The direction of the research changes. It was a long, hard haul to find comfort and ease in the physicality of relating in the present moment. I am grateful my original motivation was strong enough to carry me through all the wringers along the way. Now the question is how to distill my research into simple terms that make it more accessible to others.
What supports me in navigating challenges is the ability to stop, drop and drool, in the moment as it is, with the option of doing something or nothing in response.
What does the word success mean to you?
Success is keeping on keeping on. It means being reassured by the affirming ah-ha’s of students. It means the commitment to ride the unknown into being, trust what lights me up to guide me, and know that doubt exists to deepen my understanding. Success is trusting in the unfolding process.
Do you have a sense of what your legacy is?
I would hope that my legacy is that we contributed to mutual well-being in the world. We’ve found that using contact and connection as the source for improvisation unifies our diversity. Nature depends on diversity to thrive. Why not humans, too?
Much of contact improvisation ends up looking very much the same, like a set of moves instead of the wide open system it was designed to be. I want people to get the vastness of expression possible. To that end, my interest has been in identifying the principles that underlie movement. Doing so creates a foundation of safety to not only learn moves, but also to be surprised by movement.
Being committed to connection and caring is a fine alternative to separateness and competition. Contact improvisation moves us toward relying on inner power and relationship, awareness and participation, rather than on authority and rules. It believes we have what we need to co-create benefit for all.
Part of my legacy may be my writing. Writing has been an important tool to bring me closer to my experience, to translate meaning and purpose for myself, and to communicate on another level with people about the dance. Our bodies speak for themselves. It is interesting to listen and use words to make sense of what they are saying.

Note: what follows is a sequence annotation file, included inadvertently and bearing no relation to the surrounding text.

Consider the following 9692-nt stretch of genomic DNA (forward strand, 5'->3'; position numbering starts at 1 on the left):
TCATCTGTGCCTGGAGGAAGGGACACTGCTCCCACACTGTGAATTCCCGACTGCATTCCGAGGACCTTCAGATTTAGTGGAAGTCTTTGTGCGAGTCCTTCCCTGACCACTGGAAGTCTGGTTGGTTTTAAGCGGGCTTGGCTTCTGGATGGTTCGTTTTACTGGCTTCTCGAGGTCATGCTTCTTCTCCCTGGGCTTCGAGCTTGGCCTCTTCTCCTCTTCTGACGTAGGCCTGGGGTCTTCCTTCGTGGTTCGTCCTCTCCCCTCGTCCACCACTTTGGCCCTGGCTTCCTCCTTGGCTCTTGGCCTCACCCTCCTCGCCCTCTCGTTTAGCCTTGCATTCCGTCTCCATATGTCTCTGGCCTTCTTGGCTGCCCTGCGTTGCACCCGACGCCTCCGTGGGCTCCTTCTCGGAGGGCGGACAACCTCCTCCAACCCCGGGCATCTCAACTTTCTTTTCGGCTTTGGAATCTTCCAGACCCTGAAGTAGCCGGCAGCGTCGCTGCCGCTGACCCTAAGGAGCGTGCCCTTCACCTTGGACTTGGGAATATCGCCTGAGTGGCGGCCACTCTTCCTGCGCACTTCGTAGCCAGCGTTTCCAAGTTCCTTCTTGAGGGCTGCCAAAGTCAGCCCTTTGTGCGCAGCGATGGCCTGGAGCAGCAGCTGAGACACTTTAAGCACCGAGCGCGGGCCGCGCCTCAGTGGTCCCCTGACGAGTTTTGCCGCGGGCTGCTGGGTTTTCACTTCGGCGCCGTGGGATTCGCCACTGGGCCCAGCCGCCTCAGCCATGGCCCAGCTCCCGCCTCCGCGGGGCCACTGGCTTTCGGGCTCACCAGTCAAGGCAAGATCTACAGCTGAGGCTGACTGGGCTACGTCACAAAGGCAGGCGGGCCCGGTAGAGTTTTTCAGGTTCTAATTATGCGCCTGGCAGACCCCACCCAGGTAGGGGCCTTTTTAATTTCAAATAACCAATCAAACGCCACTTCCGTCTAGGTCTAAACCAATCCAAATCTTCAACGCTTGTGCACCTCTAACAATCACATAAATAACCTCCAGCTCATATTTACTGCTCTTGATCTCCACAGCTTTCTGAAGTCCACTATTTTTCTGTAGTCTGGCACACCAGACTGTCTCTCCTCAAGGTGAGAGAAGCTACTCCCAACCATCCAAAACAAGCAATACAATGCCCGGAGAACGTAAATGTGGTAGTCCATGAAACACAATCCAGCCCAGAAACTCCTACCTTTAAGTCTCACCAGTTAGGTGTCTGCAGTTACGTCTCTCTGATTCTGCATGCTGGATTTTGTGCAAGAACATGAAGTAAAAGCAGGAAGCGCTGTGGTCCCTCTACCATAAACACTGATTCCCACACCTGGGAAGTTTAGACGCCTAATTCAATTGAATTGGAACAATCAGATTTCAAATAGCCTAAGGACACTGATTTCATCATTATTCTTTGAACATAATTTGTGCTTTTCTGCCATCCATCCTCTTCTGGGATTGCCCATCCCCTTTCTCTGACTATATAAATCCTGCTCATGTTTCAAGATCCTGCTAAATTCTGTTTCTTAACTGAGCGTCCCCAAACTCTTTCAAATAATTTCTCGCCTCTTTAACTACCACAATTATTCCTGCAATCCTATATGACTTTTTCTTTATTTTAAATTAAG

Do you see yourself dancing for the foreseeable future?
I can’t imagine a future without dancing. It is my lifeline. The gentle, compelling beauty of contact improvisation is that I use what I have how I can.
Dancing was where I found relief with a long, slow, degenerative hip that ended up being replaced. Living had become tedious, exhausting. Yet, in the dance I did not need my hip to do what it couldn’t do. When I danced with someone, I did not need my lame leg at all because I had access to both of their legs (and everything else). My personal responsibility to protect my hip heightened and detailed my awareness and power to care for myself. It opened up worlds of options I was previously unaware of. I came to know a visceral pleasure associated with presence, and that there is always a lot I can still do.
What advice would you give to a future generation of dancers?
Bring your whole self into the studio. Use the dance to find out who and how you are in the here and now. You are your own complete home entertainment center. Together, we are the renewable, sustainable resource we need to thrive.
Carolyn Stuart has been a devotee of contact improvisation since 1984. Her research, development and sharing has spanned 17 countries, hundreds of projects, and diverse populations. She continues to evolve in the form and loves making the dancing practice of mutual well-being accessible to all.